Mentoring Youth in Transition
Emerging & Promising Practices
Connecting to Success, a program of the National Center on Secondary Education and Transition at the University of Minnesota, provides mentoring through technology to improve student academic achievement and career development. Students are matched with mentors in one or more local businesses and communicate via e-mail for the course of the academic year. The aims of Connecting to Success include:
- promoting a vision of greatly expanded opportunities for people with disabilities
- linking e-mentoring with transition
- creating opportunities for career learning, academic learning, and improved self-esteem, and
- fostering high expectations for at-risk students and students with disabilities
By enhancing students awareness of the world of work, their perceptions of their own capabilities, and their ability to communicate effectively, Connecting to Success seeks to increase the likelihood that at-risk students and students with disabilities will pursue postsecondary education. It also seeks to change perceptions so that students, educators, employers, and citizens will not only envision youth with disabilities transitioning to productive lives, they will expect it.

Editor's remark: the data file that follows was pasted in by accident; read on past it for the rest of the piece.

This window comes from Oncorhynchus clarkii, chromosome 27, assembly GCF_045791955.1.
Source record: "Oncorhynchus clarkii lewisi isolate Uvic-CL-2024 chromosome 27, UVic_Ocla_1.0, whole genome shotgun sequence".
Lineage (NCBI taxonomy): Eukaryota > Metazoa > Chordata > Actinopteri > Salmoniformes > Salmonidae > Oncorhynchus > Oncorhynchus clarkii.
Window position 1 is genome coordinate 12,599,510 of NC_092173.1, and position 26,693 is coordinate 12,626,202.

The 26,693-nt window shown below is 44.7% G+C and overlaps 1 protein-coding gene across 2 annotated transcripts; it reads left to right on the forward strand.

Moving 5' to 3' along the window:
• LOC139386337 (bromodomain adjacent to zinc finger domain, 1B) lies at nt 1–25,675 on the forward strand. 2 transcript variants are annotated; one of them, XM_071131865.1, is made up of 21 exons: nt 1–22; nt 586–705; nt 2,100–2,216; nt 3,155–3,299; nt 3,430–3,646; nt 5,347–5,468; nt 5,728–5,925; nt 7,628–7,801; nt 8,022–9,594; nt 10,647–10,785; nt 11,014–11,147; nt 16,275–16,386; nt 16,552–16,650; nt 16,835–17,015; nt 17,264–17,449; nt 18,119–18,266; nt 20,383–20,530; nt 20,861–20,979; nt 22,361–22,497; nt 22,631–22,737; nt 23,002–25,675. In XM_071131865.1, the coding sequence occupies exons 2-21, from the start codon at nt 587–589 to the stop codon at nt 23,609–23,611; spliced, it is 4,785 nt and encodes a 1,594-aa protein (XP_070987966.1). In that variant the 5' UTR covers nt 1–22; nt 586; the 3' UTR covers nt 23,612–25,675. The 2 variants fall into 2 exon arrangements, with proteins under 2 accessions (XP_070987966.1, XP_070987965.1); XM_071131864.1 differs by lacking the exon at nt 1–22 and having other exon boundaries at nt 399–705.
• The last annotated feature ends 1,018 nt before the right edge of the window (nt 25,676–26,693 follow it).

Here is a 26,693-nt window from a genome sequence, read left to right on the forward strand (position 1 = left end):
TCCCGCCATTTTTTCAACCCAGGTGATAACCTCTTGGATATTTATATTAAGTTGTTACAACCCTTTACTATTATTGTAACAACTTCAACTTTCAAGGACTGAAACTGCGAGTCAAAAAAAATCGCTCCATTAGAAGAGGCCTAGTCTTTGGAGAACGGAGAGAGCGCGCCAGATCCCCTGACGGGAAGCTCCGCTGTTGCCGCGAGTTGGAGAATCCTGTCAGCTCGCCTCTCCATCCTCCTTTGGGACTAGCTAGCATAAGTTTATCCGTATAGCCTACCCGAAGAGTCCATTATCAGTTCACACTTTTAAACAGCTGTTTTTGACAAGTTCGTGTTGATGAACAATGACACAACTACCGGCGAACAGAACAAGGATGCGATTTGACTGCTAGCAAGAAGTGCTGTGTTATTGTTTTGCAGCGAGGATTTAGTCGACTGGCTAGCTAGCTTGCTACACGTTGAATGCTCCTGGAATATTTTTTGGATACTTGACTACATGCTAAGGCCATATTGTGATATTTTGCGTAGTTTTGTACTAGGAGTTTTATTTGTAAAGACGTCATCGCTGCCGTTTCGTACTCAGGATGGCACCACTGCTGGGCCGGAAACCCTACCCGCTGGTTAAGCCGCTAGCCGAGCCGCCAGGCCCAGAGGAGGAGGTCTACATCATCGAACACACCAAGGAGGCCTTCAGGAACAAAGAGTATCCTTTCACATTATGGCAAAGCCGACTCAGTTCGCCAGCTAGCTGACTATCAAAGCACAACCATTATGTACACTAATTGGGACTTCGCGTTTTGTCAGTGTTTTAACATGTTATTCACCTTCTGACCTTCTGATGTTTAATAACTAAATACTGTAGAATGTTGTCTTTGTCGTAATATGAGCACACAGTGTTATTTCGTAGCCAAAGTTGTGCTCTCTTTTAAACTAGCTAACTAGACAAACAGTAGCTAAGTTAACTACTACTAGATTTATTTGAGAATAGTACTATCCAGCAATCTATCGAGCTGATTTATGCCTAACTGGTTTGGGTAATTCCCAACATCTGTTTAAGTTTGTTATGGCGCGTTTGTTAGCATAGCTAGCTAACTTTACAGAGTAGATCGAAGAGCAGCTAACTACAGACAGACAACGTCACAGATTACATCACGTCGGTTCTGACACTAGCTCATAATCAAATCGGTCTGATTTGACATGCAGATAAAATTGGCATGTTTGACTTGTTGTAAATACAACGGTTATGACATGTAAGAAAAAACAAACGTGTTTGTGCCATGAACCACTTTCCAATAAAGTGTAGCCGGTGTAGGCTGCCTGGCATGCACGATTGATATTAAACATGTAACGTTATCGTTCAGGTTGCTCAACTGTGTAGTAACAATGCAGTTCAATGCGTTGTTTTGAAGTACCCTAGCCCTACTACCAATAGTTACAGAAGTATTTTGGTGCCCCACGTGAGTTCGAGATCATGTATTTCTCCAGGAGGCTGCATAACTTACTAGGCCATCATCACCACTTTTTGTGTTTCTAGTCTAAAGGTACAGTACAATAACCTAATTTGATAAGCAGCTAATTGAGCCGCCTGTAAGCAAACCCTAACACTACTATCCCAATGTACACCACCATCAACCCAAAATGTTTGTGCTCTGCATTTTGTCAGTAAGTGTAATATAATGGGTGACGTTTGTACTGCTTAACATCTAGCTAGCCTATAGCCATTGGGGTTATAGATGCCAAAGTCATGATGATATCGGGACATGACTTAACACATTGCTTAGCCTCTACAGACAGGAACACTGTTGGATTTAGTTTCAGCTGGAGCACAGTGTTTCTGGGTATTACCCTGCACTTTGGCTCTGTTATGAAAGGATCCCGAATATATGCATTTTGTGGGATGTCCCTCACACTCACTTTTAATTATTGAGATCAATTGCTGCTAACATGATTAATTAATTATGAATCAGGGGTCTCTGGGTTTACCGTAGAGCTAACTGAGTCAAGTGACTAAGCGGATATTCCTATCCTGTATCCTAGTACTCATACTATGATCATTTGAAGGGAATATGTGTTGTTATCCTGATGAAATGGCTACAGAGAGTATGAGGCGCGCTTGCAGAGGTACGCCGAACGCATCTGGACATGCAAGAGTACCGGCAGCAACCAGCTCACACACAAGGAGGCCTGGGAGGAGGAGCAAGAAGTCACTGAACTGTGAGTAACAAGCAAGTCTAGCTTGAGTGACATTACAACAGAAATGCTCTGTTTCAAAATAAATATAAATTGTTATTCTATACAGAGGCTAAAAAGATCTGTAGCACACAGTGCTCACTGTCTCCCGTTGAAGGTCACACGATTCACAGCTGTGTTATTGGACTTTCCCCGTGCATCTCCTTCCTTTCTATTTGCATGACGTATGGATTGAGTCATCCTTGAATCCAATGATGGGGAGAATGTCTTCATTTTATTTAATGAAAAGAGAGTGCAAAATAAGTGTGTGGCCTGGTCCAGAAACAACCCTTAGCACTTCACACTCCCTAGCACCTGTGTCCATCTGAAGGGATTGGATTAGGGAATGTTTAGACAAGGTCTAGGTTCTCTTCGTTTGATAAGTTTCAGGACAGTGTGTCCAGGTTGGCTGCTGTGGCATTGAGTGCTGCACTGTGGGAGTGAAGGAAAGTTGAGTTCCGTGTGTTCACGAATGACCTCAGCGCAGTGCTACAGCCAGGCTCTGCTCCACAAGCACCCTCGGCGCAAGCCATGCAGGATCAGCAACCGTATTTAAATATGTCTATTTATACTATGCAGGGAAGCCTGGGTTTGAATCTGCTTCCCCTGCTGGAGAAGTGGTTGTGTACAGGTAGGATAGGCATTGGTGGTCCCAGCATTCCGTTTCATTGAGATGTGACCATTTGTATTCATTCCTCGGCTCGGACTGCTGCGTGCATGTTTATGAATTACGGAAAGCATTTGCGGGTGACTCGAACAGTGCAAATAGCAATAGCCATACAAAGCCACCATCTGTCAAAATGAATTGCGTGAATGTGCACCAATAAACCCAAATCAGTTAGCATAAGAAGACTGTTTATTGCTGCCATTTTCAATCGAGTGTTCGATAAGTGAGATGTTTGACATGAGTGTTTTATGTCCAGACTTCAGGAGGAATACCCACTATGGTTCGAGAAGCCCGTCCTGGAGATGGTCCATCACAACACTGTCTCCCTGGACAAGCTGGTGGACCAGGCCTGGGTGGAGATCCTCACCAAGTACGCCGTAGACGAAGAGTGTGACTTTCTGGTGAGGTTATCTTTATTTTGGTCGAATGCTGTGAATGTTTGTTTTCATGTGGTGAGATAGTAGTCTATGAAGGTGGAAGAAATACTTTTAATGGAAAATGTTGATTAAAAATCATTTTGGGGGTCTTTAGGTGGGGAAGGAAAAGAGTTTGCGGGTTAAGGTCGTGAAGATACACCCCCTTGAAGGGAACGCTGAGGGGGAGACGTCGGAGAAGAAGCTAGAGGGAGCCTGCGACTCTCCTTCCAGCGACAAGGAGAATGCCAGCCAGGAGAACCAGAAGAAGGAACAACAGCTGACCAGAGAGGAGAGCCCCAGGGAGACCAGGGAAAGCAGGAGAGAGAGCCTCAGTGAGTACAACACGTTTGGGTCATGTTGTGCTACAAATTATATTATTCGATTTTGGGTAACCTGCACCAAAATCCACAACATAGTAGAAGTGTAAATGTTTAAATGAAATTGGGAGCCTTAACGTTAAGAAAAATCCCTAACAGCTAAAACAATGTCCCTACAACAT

Disability Mentoring Day
The American Association of People with Disabilities' (AAPD) Disability Mentoring Day (DMD) program connects nationally nearly 20,000 students and jobseekers with all types of disabilities to thousands of employers each year and currently takes place in more than 300 locations in every U.S. state and territory. DMD is held on the third Wednesday of October each year. DMD promotes career development for students and jobseekers with disabilities through hands-on career exploration, on-site job shadowing, and ongoing mentoring leading to internship and employment opportunities.
Project DO-IT is a program at the University of Washington funded by the National Science Foundation. The goal of DO-IT is to recruit and retain students with disabilities into science, engineering, and mathematics academic and career programs.
A key component of DO-IT is electronic mentoring. DO-IT participants (high school students with disabilities) are matched with mentors (college students, faculty, practicing engineers and scientists, most with disabilities themselves) through electronic communications and joint projects using the Internet. DO-IT is based on the concept that mentors can help students with disabilities achieve greater success in science and math by providing direction and encouragement, promoting achievement, and helping students to develop self-advocacy and leadership skills.